Western King Prawn

Latin name: Melicertus latisulcatus

Common names: Prawn, prawns

  • Better Choice
  • Eat Less

Wild Caught


Note: Choose Western King Prawns caught in the SA Spencer Gulf prawn trawl fishery over those caught in the SA Gulf St Vincent prawn trawl fishery and the West Coast prawn trawl fishery.

Key Facts

  • Western king prawns are caught using bottom otter trawl fishing methods in WA, SA and QLD, They are caught in two major fisheries in SA, one in Spencer Gulf and the other in Gulf St Vincent. Another fishery SA’s West Coast region is relatively minor and not assessed here.
  • Western king prawn populations are healthy in the Spencer Gulf fishery but are showing evidence of significant declines in the smaller Gulf St Vincent fishery.
  • Western king prawns are caught using otter trawls that operate on the seabed. The area of seabed trawled is mainly made up of mud and sand. Areas less than 10m depth are closed and protect seagrass beds, and fishery managers limit the amount of seabed that can be trawled. This means the overall footprint of the fishery is low.
  • The trawl fisheries catch low numbers of protected pipefish, seahorses and sea dragons but scientific assessments indicate that fishing is not resulting in population declines of these species.
  • The Spencer Gulf western king prawn fishery employs an innovative but simple approach to reduce its impacts on other species and vulnerable habitats; by reducing its ‘footprint’ within the area to simply avoid places where vulnerable species and habitats are known to occur.
  • The Spencer Gulf western king prawn fishery receives a ‘Better Choice’ GoodFish ranking, the only Australian prawn trawl fishery to achieve this level of sustainability. Concerns over the declining health of the Gulf St Vincent fishery mean that an ‘Eat Less’ GoodFish ranking applies to western king prawns caught there.

Cooking & Recipes


Firm, sweet, meaty and packed full of flavour – there’s a reason that Aussies love prawns! If you want to peel whole prawns for a salad or seafood cocktail, a quick steam or boil (2-3 minutes) is all that they require. Whole prawns can also be split down the centre to grill on the barbecue. Peeled prawns are great pan-fried, stir-fried, or dropped into a soup, stew or curry. Just be sure to add them at the last minute to avoid overcooking them.

More information

  • SA Spencer Gulf Prawn Fishery, Gulf St. Vincent Prawn Fishery, West Coast Prawn Fishery (2,014t in 2020/21)

Western king prawns are found throughout the Indo-West Pacific, and are fished around Australia except in southeastern waters. Western king prawns are found from inshore coastal waters to about 80m depth.

Western king prawns are caught in various jurisdictions around Australia, with the largest catches coming from SA. In SA, these prawns are caught in Spencer Gulf, Gulf St. Vincent and a relatively minor fishery on SA’s west coast (not assessed here).

Western king prawn populations are considered healthy in the Spencer Gulf fishery, based on long term fishery records of catch and regular scientific surveys of prawn numbers. Recent evidence suggests a concerning decline in the health of populations in the Gulf St Vincent fishery, but not that serious overfishing has yet occurred. This has resulted in the current ‘Eat Less’ GoodFish ranking for Gulf St Vincent-caught western king prawns.

The trawl fisheries that catch western king prawns also catch low numbers of pipefish, seahorses and sea dragons, all of which are protected species. Independent bycatch studies have concluded that the impact of fishing activity on these species is low, and is not causing significant declines in their populations. Proactive approaches to the bycatch of giant cuttlefish in the trawls has reduced the number of cuttlefish caught, and an industry-led code of conduct is working to improve the survival rates of cuttlefish so they can be returned to the sea alive if caught.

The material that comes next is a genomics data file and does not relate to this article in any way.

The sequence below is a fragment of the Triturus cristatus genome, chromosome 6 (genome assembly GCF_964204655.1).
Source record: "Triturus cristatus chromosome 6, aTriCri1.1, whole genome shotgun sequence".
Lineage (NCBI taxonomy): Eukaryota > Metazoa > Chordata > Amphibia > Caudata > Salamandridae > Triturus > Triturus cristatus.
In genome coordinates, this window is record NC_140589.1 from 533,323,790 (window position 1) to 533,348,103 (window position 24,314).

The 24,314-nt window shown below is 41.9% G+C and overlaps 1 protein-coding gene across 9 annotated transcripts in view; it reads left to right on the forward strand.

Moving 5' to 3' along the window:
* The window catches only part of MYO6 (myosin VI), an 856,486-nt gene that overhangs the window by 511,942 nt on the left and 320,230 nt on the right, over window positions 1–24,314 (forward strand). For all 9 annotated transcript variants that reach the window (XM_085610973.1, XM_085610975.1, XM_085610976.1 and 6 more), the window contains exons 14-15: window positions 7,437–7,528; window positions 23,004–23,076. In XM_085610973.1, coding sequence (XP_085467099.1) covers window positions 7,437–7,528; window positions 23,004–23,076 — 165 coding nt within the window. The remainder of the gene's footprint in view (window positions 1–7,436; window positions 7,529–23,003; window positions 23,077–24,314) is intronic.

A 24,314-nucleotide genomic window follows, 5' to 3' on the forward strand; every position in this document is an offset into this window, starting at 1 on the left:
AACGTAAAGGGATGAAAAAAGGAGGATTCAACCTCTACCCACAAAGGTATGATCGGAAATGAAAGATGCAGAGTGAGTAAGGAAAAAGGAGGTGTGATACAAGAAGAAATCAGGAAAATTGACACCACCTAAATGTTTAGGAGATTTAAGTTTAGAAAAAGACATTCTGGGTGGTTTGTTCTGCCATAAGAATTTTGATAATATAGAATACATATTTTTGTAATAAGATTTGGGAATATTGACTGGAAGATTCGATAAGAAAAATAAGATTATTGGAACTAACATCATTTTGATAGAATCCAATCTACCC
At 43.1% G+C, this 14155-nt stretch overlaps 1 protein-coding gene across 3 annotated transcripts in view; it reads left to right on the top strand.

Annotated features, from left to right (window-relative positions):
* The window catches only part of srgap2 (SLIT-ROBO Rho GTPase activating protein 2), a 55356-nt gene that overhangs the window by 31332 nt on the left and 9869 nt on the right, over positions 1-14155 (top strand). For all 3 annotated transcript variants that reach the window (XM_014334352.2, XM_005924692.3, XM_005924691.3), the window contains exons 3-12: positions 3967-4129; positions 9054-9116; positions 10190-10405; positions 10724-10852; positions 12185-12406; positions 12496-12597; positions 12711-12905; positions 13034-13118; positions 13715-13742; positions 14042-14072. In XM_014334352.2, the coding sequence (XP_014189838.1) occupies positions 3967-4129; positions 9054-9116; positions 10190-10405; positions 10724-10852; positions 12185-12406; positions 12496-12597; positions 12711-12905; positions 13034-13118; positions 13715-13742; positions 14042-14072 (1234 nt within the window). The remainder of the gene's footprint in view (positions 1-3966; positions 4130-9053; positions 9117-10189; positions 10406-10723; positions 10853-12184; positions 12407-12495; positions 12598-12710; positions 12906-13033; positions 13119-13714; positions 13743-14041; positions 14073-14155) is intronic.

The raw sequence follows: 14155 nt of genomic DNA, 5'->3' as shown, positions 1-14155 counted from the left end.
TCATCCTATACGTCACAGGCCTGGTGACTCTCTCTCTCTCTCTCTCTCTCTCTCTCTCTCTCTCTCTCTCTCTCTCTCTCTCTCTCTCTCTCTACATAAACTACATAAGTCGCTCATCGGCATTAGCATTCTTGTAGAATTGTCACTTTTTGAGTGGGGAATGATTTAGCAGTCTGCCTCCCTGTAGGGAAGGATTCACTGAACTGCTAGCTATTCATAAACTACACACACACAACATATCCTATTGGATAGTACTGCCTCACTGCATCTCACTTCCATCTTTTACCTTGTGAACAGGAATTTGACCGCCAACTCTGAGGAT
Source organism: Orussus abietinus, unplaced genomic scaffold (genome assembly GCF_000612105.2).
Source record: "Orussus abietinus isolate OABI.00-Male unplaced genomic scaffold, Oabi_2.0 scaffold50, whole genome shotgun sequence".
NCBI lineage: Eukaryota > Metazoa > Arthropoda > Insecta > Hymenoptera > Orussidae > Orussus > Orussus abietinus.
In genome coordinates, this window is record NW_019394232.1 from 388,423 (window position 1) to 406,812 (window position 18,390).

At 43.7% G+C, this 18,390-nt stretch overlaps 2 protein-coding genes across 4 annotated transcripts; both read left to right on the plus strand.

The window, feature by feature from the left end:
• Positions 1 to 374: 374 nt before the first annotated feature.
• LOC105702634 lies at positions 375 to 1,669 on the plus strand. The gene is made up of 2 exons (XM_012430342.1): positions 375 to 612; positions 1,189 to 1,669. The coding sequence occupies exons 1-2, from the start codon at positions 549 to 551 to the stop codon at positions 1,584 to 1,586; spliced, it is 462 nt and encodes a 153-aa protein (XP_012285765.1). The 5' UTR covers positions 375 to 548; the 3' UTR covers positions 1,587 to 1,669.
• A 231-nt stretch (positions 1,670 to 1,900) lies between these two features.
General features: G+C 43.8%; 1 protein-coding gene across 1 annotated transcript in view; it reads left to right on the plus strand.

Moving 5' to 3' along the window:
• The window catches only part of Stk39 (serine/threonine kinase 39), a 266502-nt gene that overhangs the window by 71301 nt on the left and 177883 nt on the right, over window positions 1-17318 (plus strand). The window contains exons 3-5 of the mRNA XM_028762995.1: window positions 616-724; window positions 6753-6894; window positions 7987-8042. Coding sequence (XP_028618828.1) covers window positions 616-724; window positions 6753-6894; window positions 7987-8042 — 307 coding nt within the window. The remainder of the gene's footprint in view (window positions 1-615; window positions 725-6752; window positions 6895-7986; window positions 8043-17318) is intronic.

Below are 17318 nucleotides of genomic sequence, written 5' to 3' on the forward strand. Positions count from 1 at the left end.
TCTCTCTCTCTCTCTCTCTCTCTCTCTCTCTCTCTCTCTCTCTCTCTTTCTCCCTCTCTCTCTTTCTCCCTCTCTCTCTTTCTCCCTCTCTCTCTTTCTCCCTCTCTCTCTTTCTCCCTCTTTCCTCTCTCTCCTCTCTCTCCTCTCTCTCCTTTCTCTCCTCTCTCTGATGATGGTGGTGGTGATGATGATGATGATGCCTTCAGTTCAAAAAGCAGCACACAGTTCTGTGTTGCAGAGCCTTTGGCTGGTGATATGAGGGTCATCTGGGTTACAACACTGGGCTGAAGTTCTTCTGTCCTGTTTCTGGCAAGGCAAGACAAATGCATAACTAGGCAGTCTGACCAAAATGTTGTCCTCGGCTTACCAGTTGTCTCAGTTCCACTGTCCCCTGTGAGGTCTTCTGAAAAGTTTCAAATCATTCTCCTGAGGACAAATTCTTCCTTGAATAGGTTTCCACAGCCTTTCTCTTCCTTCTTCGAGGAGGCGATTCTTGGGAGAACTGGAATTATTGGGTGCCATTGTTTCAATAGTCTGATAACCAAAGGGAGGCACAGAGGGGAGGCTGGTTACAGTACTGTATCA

The Spencer Gulf prawn trawl fishery has acknowledged the difficulty in employing the bycatch reduction devices (modifications to fishing gear) in their fishery, as these devices lead to nets being clogged by naturally occurring drifting seagrass detritus and sponges. Instead, they have developed an innovative but simple approach to identify and then consciously avoid the areas where vulnerable species or habitats are found, by using extensive spatial and temporal closures of fishing grounds. This has resulted in reducing the fishery’s footprint considerably while still maintaining effective prawn catches, and there is confidence that the fishery poses no serious risks to endangered and other bycatch species or seabed habitats. For these reasons the Spencer Gulf fishery is Australia’s first and only ‘Better Choice’ GoodFish ranked prawn trawl fishery.

While the SA western king prawn fisheries do not have independent observation and scrutiny of fishing activity in place, generally considered an essential component of sustainable trawl fishing, there are ongoing independent scientific surveys of fishing conducted throughout the fishing season that collect important information and are sufficiently close to commercial fishing activity that risks posed by the fishery are monitored to an acceptable standard.

Western king prawns are caught in  bottom otter trawl nets. Fishing grounds are mainly mud and sand, which are relatively resilient to trawling impacts, the areas fished are relatively well understood, and fishing is banned in waters less than 10m deep, which protects important seagrass habitat. Fishery managers also limit the areas that can be trawled, which protects large areas of the seafloor from trawling. The overall trawl footprint of the fishery is low. Marine parks offer a degree of protection for habitats in SA fisheries.